European Galleries Now Open

A new presentation of Joslyn Art Museum’s renowned collection of European art awaits visitors. Debuting Saturday, May 20, the reinstallation of the Memorial Building's five south galleries offers a renewed perspective on the museum’s significant holdings of European art for both long-time patrons and new audiences.

The galleries begin with Medieval, Renaissance, and Baroque artists, continue with eighteenth- and nineteenth-century works by French and British painters, and conclude with Impressionism and the beginnings of modernism. The reinstallation addresses several objectives, including renovating the physical gallery spaces for the first time since 2000; treating paintings and sculpture in need of conservation; and providing up-to-date interpretive content, including new wall labels and in-gallery technology. Most significantly, the Museum has recently acquired four new works for the European collection, all of which are now on view.

Dana E. Cowen, Ph.D., associate curator of European art, said the acquisitions are a highlight of the project. “The four acquisitions, all paintings, are major works that strengthen the permanent collection by enhancing key areas of our European holdings. Additionally, they provide added context for other works in the collection and help us achieve our goal of displaying the artwork in a more cogent, art historical narrative. These acquisitions, joined with familiar favorites, assure new, thoughtful experiences for visitors to the galleries.”

Click here for more details.

This reinstallation has been supported by the Gilbert M. and Martha H. Hitchcock Foundation, Iowa West Foundation, The Sunderland Foundation, and Humanities Nebraska and the Nebraska Cultural Endowment.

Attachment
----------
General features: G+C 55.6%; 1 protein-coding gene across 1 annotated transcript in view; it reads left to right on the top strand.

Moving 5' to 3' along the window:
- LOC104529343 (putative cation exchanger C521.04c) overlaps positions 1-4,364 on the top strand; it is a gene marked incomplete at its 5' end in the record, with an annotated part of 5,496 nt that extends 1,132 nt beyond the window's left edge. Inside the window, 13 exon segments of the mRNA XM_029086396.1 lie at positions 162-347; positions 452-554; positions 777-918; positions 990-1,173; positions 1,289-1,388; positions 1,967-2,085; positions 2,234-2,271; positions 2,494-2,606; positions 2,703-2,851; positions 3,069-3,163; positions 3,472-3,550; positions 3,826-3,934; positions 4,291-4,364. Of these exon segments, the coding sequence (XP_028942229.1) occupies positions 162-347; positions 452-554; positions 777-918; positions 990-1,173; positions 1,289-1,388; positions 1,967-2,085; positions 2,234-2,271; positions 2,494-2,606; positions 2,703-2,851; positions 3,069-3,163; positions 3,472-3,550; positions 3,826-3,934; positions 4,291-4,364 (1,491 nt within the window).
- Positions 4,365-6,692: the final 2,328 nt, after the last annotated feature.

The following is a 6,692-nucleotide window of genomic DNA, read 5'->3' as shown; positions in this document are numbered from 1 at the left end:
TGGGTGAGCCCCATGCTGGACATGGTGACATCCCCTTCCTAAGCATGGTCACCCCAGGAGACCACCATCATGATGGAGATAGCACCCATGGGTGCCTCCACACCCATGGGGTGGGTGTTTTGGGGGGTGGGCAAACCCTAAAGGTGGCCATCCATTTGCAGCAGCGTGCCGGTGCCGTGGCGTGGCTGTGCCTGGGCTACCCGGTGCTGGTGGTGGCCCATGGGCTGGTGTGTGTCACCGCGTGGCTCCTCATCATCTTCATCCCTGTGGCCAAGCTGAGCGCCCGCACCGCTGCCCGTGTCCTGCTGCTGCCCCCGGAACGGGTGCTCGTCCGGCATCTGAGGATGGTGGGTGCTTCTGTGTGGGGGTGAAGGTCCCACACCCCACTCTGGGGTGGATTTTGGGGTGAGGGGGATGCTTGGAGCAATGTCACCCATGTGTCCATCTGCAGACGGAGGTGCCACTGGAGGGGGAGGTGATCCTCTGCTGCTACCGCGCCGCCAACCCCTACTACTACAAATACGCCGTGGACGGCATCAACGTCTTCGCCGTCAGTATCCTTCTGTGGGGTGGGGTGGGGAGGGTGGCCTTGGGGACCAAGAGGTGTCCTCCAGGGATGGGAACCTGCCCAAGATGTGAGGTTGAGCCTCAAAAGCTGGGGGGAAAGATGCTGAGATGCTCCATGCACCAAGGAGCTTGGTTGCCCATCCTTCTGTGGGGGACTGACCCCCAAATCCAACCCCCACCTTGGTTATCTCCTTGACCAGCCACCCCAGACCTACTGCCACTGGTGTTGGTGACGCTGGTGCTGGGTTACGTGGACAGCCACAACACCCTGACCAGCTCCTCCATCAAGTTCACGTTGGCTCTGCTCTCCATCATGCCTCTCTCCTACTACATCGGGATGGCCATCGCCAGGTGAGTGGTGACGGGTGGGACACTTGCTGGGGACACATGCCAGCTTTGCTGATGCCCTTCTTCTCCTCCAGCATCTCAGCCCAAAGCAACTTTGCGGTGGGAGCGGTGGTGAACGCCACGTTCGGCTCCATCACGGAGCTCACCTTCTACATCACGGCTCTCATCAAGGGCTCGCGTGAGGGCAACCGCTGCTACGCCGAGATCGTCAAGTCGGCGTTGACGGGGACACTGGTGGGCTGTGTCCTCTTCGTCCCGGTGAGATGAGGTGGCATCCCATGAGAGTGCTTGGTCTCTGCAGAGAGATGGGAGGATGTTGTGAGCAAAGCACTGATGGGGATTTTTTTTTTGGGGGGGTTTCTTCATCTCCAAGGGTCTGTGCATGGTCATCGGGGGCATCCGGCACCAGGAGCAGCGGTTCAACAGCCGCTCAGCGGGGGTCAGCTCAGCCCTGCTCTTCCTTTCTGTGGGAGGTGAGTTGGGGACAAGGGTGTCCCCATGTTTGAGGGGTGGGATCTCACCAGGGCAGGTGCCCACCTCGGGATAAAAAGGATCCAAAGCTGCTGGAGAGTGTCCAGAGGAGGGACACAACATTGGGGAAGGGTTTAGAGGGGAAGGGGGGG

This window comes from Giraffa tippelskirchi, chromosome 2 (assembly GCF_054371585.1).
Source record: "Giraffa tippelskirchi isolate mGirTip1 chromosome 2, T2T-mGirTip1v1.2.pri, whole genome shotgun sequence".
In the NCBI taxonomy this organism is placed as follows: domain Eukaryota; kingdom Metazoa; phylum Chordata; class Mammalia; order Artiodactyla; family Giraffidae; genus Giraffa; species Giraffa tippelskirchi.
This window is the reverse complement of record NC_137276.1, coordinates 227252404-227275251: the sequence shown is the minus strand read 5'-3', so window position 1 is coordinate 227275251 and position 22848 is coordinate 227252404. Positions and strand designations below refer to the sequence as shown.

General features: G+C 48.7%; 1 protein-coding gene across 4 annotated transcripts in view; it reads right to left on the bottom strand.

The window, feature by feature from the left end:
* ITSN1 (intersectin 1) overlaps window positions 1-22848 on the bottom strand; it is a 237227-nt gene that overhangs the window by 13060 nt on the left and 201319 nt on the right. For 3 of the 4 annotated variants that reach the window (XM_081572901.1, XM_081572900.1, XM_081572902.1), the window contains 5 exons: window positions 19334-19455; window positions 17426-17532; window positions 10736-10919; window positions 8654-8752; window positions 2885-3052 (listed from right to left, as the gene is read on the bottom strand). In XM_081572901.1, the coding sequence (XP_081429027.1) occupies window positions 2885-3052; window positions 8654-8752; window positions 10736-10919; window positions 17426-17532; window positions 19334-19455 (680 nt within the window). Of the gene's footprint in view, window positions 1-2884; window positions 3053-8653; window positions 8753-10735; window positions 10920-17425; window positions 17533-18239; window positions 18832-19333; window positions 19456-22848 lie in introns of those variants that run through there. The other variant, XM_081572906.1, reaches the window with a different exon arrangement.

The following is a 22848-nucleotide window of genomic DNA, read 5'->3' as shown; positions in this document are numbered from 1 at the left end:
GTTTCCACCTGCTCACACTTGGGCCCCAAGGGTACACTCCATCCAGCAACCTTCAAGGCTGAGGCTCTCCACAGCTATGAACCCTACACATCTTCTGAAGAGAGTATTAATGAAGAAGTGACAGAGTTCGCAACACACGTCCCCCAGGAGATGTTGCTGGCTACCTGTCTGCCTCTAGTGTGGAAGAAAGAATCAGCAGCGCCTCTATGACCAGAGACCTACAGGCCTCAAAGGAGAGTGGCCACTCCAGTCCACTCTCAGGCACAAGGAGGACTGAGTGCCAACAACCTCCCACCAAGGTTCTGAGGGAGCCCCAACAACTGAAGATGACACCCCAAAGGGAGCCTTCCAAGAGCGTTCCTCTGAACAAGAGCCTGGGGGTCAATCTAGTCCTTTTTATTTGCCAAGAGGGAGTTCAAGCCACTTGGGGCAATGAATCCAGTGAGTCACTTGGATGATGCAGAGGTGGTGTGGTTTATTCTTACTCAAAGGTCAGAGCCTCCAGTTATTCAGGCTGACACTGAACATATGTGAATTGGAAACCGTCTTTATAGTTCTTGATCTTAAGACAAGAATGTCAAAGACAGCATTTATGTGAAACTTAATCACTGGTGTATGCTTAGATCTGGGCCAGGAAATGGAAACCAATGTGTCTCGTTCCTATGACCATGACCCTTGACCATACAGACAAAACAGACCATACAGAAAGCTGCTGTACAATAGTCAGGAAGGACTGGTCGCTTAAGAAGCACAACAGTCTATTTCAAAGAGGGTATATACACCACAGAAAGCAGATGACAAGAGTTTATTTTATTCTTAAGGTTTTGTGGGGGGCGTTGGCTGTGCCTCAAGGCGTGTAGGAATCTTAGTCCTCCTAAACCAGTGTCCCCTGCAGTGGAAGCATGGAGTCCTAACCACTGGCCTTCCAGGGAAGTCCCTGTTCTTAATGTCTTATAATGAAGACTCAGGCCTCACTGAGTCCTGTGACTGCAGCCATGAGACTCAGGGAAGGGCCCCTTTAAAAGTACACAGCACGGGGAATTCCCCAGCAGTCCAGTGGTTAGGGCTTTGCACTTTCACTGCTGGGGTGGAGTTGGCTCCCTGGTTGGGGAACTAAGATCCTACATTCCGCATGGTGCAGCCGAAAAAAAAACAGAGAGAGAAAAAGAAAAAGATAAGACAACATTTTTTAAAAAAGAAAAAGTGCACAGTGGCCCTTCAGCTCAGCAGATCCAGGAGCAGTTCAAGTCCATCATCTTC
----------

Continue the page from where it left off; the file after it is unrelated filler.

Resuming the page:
What's pictured: Hans Pleydenwurff (ca. 1425–1472) or his workshop, The Crucifixion , ca. 1460-70, oil on panel, 51-3/4 x 31 inches, Museum purchase with funds from the Berchel H. and Alice Dale Harper Estate, 2017.1



Joslyn Art Museum Announces Gift of Photographs from Renowned Berman Collection


Joslyn Art Museum has received a gift of 124 photographs from the renowned private collection of Bruce Berman. The collection, consisting primarily of color photographs from the late twentieth century, is centered on the theme of the American landscape and the built environment. At its height, Berman’s collection totaled over 2,500 prints, many of which were donated to the J. Paul Getty Museum (Los Angeles) and featured in the inaugural exhibition of their photography galleries in 2007. He dispersed the remainder of his collection in 2016 to the Getty, de Young Museum, Los Angeles County Museum of Art, Museum of Contemporary Art San Diego, and Joslyn Art Museum.

What's pictured: Louise Parsons (American, born 1950), Polka Dot Swing, Ellerbe Heights, South Carolina, 1993, chromogenic development print, Collection of Joslyn Art Museum, Omaha, NE, Gift of Bruce Berman and Lea Russo, 2016